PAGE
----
My recipe for life would be 2 cups of passion, and a dash of courage, baked with intention, and served with love :)
9. What is something about Masiela that you haven't revealed to your fans that you would like to share with them? I read predominantly nonfiction and rarely read novels unless they are based on true stories. I often read two to three books at a time.
10. On "Call Me Adam" I have a section called One Percent Better, where through my own fitness commitment, I try to encourage people to improve their own life by one percent every day. What is something in your life that you want to improve by one percent better every day? That’s a really good approach and question! I believe each of us carries positive intentions, even in the most toxic disagreements. I do not believe for one moment that anyone actively chooses to be an antagonist in life. I attempt to expand my understanding and appreciation for other people’s struggles each and every day. Communicating with various personalities, it can be far too easy to close off into a preset expectation of what their inner workings and intentions are, and as a result it can be far too easy to settle as the victim. I make an active choice to breathe during confrontations and imagine what their struggles are to lead them to this conversation. What could the underlying misunderstanding be to lead to such a big disagreement by two people who do not consider themselves to be such negative energy? My greatest growth comes from never accepting the victim role. Never. We all have the power to contribute to a positive or negative experience. While we cannot predict or change a person’s behavior, we have the bigger power of reacting, redefining, and reorienting the result.
Masiela Lusha is an American actress, author, producer, and humanitarian. She is best known from her first major role as "Carmen Consuela" Lopez on the ABC’s globally syndicated sitcom George Lopez; a role which earned her two consecutive Young Artist Awards for Leading Young Actress in a Comedy or Drama. She immigrated to America with her mother at a young age. English is Masiela's fourth language and at the tender age of twelve, Masiela began a modeling career in Michigan. After a few months of professional modeling and acting, a Hollywood agent discovered her from an open call. From there, she and her family moved to Los Angeles. Upon moving to LA, she did print work with Ben Affleck, was featured in a multi-national back-to-school JCPenny commercial, and starred in Alanis Morissette's music video, "Hands Clean."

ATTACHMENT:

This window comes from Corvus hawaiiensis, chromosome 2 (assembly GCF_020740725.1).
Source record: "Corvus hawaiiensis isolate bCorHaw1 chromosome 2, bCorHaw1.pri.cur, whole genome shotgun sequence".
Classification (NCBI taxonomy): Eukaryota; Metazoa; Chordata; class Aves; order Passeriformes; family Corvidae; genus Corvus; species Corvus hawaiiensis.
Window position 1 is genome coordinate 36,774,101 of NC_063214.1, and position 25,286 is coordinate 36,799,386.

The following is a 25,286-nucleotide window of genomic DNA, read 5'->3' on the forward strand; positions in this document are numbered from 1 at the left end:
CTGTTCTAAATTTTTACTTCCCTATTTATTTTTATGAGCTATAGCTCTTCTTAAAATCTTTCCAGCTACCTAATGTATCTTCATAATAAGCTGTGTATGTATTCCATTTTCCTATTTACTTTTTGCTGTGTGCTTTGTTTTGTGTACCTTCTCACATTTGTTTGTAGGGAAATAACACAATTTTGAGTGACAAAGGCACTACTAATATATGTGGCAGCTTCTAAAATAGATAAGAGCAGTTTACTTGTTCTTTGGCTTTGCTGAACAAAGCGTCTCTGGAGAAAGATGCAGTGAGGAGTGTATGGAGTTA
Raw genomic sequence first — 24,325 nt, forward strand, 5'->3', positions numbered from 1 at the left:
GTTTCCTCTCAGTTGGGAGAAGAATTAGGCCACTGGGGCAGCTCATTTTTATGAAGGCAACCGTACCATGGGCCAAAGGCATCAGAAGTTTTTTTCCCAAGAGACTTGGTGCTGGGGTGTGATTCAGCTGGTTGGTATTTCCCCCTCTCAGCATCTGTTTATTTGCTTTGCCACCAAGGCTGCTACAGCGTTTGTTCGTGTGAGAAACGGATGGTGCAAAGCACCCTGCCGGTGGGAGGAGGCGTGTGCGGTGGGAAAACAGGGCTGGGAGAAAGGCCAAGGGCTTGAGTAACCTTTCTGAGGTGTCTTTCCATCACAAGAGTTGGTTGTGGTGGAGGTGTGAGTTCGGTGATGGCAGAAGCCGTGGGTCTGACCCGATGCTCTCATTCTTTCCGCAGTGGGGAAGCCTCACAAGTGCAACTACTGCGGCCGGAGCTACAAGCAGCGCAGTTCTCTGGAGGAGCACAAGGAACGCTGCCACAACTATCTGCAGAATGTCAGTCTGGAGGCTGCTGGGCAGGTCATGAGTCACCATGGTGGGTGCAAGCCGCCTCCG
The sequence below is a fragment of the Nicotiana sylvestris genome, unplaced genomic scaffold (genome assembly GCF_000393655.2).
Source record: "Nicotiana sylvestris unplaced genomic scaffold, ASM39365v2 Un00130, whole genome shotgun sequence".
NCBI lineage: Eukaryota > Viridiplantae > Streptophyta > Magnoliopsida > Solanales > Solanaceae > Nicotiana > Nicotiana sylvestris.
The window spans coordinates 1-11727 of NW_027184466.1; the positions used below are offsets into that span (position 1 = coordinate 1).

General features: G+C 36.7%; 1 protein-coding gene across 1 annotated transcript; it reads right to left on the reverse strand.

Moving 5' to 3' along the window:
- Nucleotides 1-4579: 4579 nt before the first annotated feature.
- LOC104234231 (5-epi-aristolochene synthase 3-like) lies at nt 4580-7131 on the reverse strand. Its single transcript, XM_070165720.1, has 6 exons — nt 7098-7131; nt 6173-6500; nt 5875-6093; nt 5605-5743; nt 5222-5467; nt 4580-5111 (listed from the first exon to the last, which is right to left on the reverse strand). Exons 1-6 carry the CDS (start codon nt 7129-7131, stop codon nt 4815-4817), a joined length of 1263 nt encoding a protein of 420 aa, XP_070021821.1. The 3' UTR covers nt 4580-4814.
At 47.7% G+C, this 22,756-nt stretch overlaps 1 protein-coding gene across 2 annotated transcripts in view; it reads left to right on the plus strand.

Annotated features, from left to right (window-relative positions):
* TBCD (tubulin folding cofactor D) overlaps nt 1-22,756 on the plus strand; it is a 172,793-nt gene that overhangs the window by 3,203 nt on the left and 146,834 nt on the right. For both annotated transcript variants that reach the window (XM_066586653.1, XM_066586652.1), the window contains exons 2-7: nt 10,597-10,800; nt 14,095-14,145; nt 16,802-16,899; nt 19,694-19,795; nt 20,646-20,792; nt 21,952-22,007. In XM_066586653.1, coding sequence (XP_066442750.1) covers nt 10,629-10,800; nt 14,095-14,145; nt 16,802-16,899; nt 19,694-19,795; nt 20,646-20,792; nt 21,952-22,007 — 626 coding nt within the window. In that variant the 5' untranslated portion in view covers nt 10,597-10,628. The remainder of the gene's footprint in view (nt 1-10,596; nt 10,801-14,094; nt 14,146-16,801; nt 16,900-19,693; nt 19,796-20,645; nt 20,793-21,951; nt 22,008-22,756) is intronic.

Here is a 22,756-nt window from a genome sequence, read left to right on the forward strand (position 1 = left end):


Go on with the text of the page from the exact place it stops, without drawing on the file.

Masiela’s transition into film include starring roles in Sony Picture's Blood: The Last Vampire and SyFy's television movie Sharknado: The 4th Awakens. Other projects include Anger Management (2014), Law & Order: Criminal Intent (2006), Clifford Puppy Days (2003) Lizzie McGuire (2001).
In 2010, Masiela was appointed Ambassador of Prince Harry’s charity, Sentebale. The cause helps vulnerable children in Lesotho, Africa through various grassroots efforts. Her humanitarian passions involve women’s rights and children’s rights. Masiela was also appointed as an Goodwill Ambassador for World Assembly Of Youth.
As an author, Masiela has written four books of poetry, Inner Thoughts, Drinking the Moon, Amore Celeste, The Call, a novel The Besa, and two children's books. Masiela has also written and translated poetry in English and Albanian. She has also translated poems and prayers by Mother Teresa. Currently, Masiela is set to star in the upcoming Lifetime dramatic thriller Forgetten Evil.